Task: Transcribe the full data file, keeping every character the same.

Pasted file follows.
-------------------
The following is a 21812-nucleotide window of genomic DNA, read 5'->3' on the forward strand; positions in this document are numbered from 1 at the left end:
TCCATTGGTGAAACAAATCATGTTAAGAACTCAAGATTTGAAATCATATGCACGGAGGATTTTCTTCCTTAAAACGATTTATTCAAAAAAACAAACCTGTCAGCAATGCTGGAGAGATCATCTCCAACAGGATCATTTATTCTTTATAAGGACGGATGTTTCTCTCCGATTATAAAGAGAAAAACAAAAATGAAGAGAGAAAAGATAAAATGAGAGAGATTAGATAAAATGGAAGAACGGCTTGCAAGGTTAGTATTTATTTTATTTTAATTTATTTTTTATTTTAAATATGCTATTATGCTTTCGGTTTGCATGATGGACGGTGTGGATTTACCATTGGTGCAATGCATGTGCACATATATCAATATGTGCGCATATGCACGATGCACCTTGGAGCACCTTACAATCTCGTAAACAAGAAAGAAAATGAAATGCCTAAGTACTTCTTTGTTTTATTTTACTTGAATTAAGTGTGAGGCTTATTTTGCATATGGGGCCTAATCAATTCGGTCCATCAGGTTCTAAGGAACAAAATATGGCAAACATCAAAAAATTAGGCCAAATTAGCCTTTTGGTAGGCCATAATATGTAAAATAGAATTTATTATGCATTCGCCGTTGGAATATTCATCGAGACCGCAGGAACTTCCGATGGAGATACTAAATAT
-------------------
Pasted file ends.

The following is a 21812-nucleotide window of genomic DNA, read 5'->3' on the forward strand; positions in this document are numbered from 1 at the left end:
TCCATTGGTGAAACAAATCATGTTAAGAACTCAAGATTTGAAATCATATGCACGGAGGATTTTCTTCCTTAAAACGATTTATTCAAAAAAACAAACCTGTCAGCAATGCTGGAGAGATCATCTCCAACAGGATCATTTATTCTTTATAAGGACGGATGTTTCTCTCCGATTATAAAGAGAAAAACAAAAATGAAGAGAGAAAAGATAAAATGAGAGAGATTAGATAAAATGGAAGAACGGCTTGCAAGGTTAGTATTTATTTTATTTTAATTTATTTTTTATTTTAAATATGCTATTATGCTTTCGGTTTGCATGATGGACGGTGTGGATTTACCATTGGTGCAATGCATGTGCACATATATCAATATGTGCGCATATGCACGATGCACCTTGGAGCACCTTACAATCTCGTAAACAAGAAAGAAAATGAAATGCCTAAGTACTTCTTTGTTTTATTTTACTTGAATTAAGTGTGAGGCTTATTTTGCATATGGGGCCTAATCAATTCGGTCCATCAGGTTCTAAGGAACAAAATATGGCAAACATCAAAAAATTAGGCCAAATTAGCCTTTTGGTAGGCCATAATATGTAAAATAGAATTTATTATGCATTCGCCGTTGGAATATTCATCGAGACCGCAGGAACTTCCGATGGAGATACTAAATAT